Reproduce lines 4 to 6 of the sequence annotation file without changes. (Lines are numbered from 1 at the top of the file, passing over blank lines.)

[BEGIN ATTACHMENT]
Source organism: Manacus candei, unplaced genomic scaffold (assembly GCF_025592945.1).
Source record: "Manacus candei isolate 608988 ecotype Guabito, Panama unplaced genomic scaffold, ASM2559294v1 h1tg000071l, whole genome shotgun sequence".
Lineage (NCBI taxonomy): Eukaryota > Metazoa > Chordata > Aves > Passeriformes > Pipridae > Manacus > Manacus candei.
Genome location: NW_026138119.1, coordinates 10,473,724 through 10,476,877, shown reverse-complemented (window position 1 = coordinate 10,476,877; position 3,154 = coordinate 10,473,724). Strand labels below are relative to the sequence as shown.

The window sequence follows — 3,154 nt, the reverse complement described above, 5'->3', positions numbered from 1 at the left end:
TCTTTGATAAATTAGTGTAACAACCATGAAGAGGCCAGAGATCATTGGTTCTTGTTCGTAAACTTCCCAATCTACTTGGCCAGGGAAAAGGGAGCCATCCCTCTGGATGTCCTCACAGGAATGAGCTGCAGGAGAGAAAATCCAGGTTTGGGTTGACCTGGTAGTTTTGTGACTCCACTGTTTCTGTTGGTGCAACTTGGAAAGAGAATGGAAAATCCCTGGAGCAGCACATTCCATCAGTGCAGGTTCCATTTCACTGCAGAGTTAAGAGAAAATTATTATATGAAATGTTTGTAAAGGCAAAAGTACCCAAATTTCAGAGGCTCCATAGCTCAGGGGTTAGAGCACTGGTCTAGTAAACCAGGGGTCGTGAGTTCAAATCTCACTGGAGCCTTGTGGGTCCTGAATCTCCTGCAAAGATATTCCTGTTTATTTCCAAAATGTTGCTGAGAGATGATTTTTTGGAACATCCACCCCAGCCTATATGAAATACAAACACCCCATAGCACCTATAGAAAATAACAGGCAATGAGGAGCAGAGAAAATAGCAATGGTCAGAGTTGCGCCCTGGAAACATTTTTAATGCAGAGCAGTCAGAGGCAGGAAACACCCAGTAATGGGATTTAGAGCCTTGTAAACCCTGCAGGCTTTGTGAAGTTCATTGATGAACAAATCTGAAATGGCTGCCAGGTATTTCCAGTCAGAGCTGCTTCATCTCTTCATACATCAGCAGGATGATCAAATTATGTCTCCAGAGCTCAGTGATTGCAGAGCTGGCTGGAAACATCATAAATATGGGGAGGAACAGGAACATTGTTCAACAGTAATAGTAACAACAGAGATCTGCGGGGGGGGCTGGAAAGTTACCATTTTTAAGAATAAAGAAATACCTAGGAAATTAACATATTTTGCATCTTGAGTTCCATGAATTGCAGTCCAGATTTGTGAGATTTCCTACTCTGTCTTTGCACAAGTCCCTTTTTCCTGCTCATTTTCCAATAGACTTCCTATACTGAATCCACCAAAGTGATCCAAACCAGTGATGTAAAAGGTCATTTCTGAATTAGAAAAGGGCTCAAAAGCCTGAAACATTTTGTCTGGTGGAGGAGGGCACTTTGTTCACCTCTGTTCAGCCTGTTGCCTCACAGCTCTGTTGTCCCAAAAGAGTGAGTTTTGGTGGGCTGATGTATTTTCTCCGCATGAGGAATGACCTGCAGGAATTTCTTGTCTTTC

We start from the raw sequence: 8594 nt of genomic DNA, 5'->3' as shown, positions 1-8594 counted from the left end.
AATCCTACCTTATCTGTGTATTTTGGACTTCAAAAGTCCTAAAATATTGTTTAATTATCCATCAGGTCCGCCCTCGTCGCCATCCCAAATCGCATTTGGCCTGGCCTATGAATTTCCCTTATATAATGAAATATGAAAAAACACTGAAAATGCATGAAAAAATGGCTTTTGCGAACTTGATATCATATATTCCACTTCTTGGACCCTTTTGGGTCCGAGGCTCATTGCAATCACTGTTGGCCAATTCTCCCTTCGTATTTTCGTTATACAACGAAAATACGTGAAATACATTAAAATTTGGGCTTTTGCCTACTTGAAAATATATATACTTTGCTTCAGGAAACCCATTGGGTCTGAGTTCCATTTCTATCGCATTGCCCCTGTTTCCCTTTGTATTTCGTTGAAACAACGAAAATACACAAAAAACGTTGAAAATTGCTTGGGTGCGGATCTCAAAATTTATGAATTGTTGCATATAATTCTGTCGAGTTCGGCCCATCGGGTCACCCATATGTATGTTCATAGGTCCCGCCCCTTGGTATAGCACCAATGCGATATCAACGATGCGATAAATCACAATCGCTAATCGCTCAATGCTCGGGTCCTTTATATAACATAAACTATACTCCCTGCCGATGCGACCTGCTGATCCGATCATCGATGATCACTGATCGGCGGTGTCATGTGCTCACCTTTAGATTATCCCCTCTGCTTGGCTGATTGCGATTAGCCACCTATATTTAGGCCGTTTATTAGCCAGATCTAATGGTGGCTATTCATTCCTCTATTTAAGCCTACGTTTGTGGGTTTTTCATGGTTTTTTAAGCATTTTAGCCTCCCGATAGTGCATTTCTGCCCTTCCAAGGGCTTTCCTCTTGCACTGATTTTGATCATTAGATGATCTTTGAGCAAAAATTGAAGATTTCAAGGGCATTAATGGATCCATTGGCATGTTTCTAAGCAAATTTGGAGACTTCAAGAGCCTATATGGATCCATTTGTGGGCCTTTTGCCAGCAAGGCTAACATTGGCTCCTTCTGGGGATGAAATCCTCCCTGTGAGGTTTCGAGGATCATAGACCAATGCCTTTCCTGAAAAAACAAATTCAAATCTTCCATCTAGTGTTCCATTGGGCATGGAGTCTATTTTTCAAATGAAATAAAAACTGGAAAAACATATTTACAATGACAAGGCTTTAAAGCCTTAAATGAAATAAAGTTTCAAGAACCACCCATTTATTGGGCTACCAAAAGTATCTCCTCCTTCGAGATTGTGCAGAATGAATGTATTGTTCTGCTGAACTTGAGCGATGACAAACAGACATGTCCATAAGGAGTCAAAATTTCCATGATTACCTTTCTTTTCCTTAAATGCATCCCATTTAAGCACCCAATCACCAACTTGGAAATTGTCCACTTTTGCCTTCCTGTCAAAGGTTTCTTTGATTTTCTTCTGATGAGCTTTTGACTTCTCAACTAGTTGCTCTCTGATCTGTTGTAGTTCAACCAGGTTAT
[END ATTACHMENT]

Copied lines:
Genome location: NW_026138119.1, coordinates 10,473,724 through 10,476,877, shown reverse-complemented (window position 1 = coordinate 10,476,877; position 3,154 = coordinate 10,473,724). Strand labels below are relative to the sequence as shown.

The window sequence follows — 3,154 nt, the reverse complement described above, 5'->3', positions numbered from 1 at the left end:
TCTTTGATAAATTAGTGTAACAACCATGAAGAGGCCAGAGATCATTGGTTCTTGTTCGTAAACTTCCCAATCTACTTGGCCAGGGAAAAGGGAGCCATCCCTCTGGATGTCCTCACAGGAATGAGCTGCAGGAGAGAAAATCCAGGTTTGGGTTGACCTGGTAGTTTTGTGACTCCACTGTTTCTGTTGGTGCAACTTGGAAAGAGAATGGAAAATCCCTGGAGCAGCACATTCCATCAGTGCAGGTTCCATTTCACTGCAGAGTTAAGAGAAAATTATTATATGAAATGTTTGTAAAGGCAAAAGTACCCAAATTTCAGAGGCTCCATAGCTCAGGGGTTAGAGCACTGGTCTAGTAAACCAGGGGTCGTGAGTTCAAATCTCACTGGAGCCTTGTGGGTCCTGAATCTCCTGCAAAGATATTCCTGTTTATTTCCAAAATGTTGCTGAGAGATGATTTTTTGGAACATCCACCCCAGCCTATATGAAATACAAACACCCCATAGCACCTATAGAAAATAACAGGCAATGAGGAGCAGAGAAAATAGCAATGGTCAGAGTTGCGCCCTGGAAACATTTTTAATGCAGAGCAGTCAGAGGCAGGAAACACCCAGTAATGGGATTTAGAGCCTTGTAAACCCTGCAGGCTTTGTGAAGTTCATTGATGAACAAATCTGAAATGGCTGCCAGGTATTTCCAGTCAGAGCTGCTTCATCTCTTCATACATCAGCAGGATGATCAAATTATGTCTCCAGAGCTCAGTGATTGCAGAGCTGGCTGGAAACATCATAAATATGGGGAGGAACAGGAACATTGTTCAACAGTAATAGTAACAACAGAGATCTGCGGGGGGGGCTGGAAAGTTACCATTTTTAAGAATAAAGAAATACCTAGGAAATTAACATATTTTGCATCTTGAGTTCCATGAATTGCAGTCCAGATTTGTGAGATTTCCTACTCTGTCTTTGCACAAGTCCCTTTTTCCTGCTCATTTTCCAATAGACTTCCTATACTGAATCCACCAAAGTGATCCAAACCAGTGATGTAAAAGGTCATTTCTGAATTAGAAAAGGGCTCAAAAGCCTGAAACATTTTGTCTGGTGGAGGAGGGCACTTTGTTCACCTCTGTTCAGCCTGTTGCCTCACAGCTCTGTTGTCCCAAAAGAGTGAGTTTTGGTGGGCTGATGTATTTTCTCCGCATGAGGAATGACCTGCAGGAATTTCTTGTCTTTC